He is backed up by a successful spine in Penrith product Dylan Edwards at the back, who continues to go from strength to strength and ran for 172 metres against the Rabbitohs, and a man who could be the signing of the year, Apisai Koroisau, who made 52 tackles and played excellently out of dummy half.
So in the Penrith spine there’s this excellent mix of young Penrith talent out of their enormous junior nursery, which somehow hasn’t produced a premiership for nearly 20 years, and a veteran hooker who is known for his spark and leadership.
It’s a superb combination, with the platform being laid in the middle third by a stable of players who have that same mix of youth and experience, Penrith or not.
Players like Isaah Yeo (25), James Fisher-Harris (24) and Liam Martin (23) have been simply outstanding in laying the platform for Penrith. Yeo and Martin are both Penrith juniors, while Fisher-Harris hails out of New Zealand but has been with the Panthers since 2013 when he played SG Ball at the club.
None of that trio are heralded as superstars, and at their age it’s not a surprise, but fans of almost every other club in the competition would have no problem if one of them happened to be one of their big signings in the near future.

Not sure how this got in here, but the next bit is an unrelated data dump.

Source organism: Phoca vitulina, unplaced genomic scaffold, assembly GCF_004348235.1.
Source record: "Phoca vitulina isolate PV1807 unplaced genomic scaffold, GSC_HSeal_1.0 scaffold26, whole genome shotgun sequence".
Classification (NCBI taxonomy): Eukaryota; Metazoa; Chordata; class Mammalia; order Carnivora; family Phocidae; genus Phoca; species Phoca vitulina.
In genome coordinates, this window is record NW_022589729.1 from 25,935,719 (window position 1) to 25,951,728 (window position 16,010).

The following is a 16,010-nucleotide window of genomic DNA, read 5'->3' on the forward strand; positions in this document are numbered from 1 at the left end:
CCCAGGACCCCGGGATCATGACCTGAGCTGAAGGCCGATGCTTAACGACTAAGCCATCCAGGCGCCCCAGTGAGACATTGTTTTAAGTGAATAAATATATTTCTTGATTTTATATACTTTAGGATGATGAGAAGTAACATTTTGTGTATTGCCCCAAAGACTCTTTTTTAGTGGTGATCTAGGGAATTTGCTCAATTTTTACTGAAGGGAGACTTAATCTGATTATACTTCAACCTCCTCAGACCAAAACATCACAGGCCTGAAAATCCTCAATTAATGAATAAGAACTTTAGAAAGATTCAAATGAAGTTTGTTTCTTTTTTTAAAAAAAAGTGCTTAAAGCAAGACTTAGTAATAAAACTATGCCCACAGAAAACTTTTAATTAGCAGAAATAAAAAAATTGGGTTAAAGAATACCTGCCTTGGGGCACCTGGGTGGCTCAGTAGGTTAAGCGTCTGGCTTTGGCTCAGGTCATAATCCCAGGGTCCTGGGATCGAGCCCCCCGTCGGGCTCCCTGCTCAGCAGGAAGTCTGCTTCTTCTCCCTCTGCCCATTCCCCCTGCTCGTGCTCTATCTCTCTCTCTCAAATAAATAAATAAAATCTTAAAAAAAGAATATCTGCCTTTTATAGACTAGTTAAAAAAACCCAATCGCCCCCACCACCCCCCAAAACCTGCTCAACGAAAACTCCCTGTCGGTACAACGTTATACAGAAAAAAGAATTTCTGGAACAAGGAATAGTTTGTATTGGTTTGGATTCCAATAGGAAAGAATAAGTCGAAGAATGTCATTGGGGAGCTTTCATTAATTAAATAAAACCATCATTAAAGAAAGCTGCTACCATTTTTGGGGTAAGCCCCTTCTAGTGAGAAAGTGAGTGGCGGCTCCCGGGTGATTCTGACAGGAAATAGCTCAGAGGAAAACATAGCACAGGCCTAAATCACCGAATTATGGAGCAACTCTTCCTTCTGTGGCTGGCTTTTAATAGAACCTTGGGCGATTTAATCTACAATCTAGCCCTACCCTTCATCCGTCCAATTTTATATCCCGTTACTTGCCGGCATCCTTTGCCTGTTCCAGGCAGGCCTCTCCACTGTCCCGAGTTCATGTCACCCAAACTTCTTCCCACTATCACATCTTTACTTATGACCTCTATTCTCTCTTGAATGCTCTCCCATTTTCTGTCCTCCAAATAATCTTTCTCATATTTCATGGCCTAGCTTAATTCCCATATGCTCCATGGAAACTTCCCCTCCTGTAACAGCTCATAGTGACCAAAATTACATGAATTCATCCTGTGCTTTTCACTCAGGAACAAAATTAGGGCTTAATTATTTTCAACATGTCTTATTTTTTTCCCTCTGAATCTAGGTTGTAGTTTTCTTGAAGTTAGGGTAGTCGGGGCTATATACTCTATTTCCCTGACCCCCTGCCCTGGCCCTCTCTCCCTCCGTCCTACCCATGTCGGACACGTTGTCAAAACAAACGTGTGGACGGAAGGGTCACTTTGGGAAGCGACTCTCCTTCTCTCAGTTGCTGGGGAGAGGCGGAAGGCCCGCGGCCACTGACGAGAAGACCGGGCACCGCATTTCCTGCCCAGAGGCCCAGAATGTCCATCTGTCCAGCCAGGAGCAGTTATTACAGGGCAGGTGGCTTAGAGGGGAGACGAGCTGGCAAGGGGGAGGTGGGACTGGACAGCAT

Meanwhile, players like James Tamou were all but written off but have made a resurgence, with Ivan Cleary seemingly getting the best out of him.
Then there are the outside backs. Brian To’o and Stephen Crichton are the headline names, aged just 21 and 19 respectively.
Penrith seem to have a way of sneaking under the radar, and when you run through their team on paper at least, with the average age and experience, it’s little surprise that’s what they are doing once again in 2020.
And yet they lead the competition with no signs of slowing down. For a team supposedly going to battle to make the eight – and I wouldn’t have been alone in writing that during the preseason – they could well be the first team with a finals spot all but secured given their upcoming draw features the Tigers, Sharks, Cowboys and Titans in the next four weeks. They are all games in which Penrith will be favourites.
And while, yes, Souths have urgent work to do in terms of the number of errors they are making as well as the speed they play their footy at in the middle third, nothing can be taken away from Penrith and what they are building.
The junior base at Penrith has always been noted as ridiculously strong, but it looks like they finally have held onto the right players to make something special happen.
And if they do, it will truly be a Penrith victory. One for the fans, one of the administrators who have put time and effort into the junior system, and one for the players who have stuck loyal at the foot of the mountains.
One for the true believers of Penrith. It’s coming. It might not be this year, but it’s coming.
The pieces to hit the go button are finally in place at the foot of the mountains.